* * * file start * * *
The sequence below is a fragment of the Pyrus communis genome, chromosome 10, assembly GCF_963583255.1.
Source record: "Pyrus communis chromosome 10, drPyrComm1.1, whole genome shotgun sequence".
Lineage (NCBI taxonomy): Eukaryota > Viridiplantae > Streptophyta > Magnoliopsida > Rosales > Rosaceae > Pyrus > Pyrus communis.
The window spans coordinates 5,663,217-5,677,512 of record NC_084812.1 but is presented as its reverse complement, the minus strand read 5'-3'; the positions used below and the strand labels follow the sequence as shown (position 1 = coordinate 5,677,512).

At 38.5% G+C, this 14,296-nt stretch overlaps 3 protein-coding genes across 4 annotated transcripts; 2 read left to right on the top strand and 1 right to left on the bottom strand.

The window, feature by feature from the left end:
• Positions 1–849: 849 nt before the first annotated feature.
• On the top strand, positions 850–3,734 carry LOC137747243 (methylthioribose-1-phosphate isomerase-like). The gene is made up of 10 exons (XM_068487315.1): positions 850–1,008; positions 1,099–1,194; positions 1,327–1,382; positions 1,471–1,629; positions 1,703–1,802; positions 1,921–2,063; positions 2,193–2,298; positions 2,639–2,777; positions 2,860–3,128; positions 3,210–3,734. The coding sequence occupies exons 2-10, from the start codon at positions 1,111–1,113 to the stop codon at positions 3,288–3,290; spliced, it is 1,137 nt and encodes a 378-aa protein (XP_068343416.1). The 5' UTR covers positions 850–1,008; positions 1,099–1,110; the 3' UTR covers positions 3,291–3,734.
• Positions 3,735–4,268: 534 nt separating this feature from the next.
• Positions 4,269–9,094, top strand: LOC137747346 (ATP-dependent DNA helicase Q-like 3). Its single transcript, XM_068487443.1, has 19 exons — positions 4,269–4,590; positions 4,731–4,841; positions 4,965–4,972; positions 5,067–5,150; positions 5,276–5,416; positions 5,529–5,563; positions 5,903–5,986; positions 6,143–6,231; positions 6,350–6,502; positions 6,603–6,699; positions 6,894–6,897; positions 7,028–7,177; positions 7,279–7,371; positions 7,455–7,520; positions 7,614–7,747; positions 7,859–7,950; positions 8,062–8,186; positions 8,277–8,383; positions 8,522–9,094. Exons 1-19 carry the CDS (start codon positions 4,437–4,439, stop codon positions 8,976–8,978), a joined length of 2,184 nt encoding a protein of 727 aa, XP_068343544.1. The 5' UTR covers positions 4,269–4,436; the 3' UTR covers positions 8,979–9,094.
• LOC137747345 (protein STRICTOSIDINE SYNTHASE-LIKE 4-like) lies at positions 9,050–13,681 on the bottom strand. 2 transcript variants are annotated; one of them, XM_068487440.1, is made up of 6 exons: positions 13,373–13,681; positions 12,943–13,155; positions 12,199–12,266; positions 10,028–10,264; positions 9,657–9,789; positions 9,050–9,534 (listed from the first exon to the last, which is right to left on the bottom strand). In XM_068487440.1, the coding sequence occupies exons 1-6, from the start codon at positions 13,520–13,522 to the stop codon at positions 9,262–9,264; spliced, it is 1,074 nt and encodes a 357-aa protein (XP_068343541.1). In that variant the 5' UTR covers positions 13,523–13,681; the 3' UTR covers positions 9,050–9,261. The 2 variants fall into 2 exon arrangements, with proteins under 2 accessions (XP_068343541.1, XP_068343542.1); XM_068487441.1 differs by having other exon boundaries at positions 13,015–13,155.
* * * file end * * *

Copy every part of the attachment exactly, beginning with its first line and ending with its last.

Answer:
The sequence below is a fragment of the Pyrus communis genome, chromosome 10, assembly GCF_963583255.1.
Source record: "Pyrus communis chromosome 10, drPyrComm1.1, whole genome shotgun sequence".
Lineage (NCBI taxonomy): Eukaryota > Viridiplantae > Streptophyta > Magnoliopsida > Rosales > Rosaceae > Pyrus > Pyrus communis.
The window spans coordinates 5,663,217-5,677,512 of record NC_084812.1 but is presented as its reverse complement, the minus strand read 5'-3'; the positions used below and the strand labels follow the sequence as shown (position 1 = coordinate 5,677,512).

At 38.5% G+C, this 14,296-nt stretch overlaps 3 protein-coding genes across 4 annotated transcripts; 2 read left to right on the top strand and 1 right to left on the bottom strand.

The window, feature by feature from the left end:
• Positions 1–849: 849 nt before the first annotated feature.
• On the top strand, positions 850–3,734 carry LOC137747243 (methylthioribose-1-phosphate isomerase-like). The gene is made up of 10 exons (XM_068487315.1): positions 850–1,008; positions 1,099–1,194; positions 1,327–1,382; positions 1,471–1,629; positions 1,703–1,802; positions 1,921–2,063; positions 2,193–2,298; positions 2,639–2,777; positions 2,860–3,128; positions 3,210–3,734. The coding sequence occupies exons 2-10, from the start codon at positions 1,111–1,113 to the stop codon at positions 3,288–3,290; spliced, it is 1,137 nt and encodes a 378-aa protein (XP_068343416.1). The 5' UTR covers positions 850–1,008; positions 1,099–1,110; the 3' UTR covers positions 3,291–3,734.
• Positions 3,735–4,268: 534 nt separating this feature from the next.
• Positions 4,269–9,094, top strand: LOC137747346 (ATP-dependent DNA helicase Q-like 3). Its single transcript, XM_068487443.1, has 19 exons — positions 4,269–4,590; positions 4,731–4,841; positions 4,965–4,972; positions 5,067–5,150; positions 5,276–5,416; positions 5,529–5,563; positions 5,903–5,986; positions 6,143–6,231; positions 6,350–6,502; positions 6,603–6,699; positions 6,894–6,897; positions 7,028–7,177; positions 7,279–7,371; positions 7,455–7,520; positions 7,614–7,747; positions 7,859–7,950; positions 8,062–8,186; positions 8,277–8,383; positions 8,522–9,094. Exons 1-19 carry the CDS (start codon positions 4,437–4,439, stop codon positions 8,976–8,978), a joined length of 2,184 nt encoding a protein of 727 aa, XP_068343544.1. The 5' UTR covers positions 4,269–4,436; the 3' UTR covers positions 8,979–9,094.
• LOC137747345 (protein STRICTOSIDINE SYNTHASE-LIKE 4-like) lies at positions 9,050–13,681 on the bottom strand. 2 transcript variants are annotated; one of them, XM_068487440.1, is made up of 6 exons: positions 13,373–13,681; positions 12,943–13,155; positions 12,199–12,266; positions 10,028–10,264; positions 9,657–9,789; positions 9,050–9,534 (listed from the first exon to the last, which is right to left on the bottom strand). In XM_068487440.1, the coding sequence occupies exons 1-6, from the start codon at positions 13,520–13,522 to the stop codon at positions 9,262–9,264; spliced, it is 1,074 nt and encodes a 357-aa protein (XP_068343541.1). In that variant the 5' UTR covers positions 13,523–13,681; the 3' UTR covers positions 9,050–9,261. The 2 variants fall into 2 exon arrangements, with proteins under 2 accessions (XP_068343541.1, XP_068343542.1); XM_068487441.1 differs by having other exon boundaries at positions 13,015–13,155.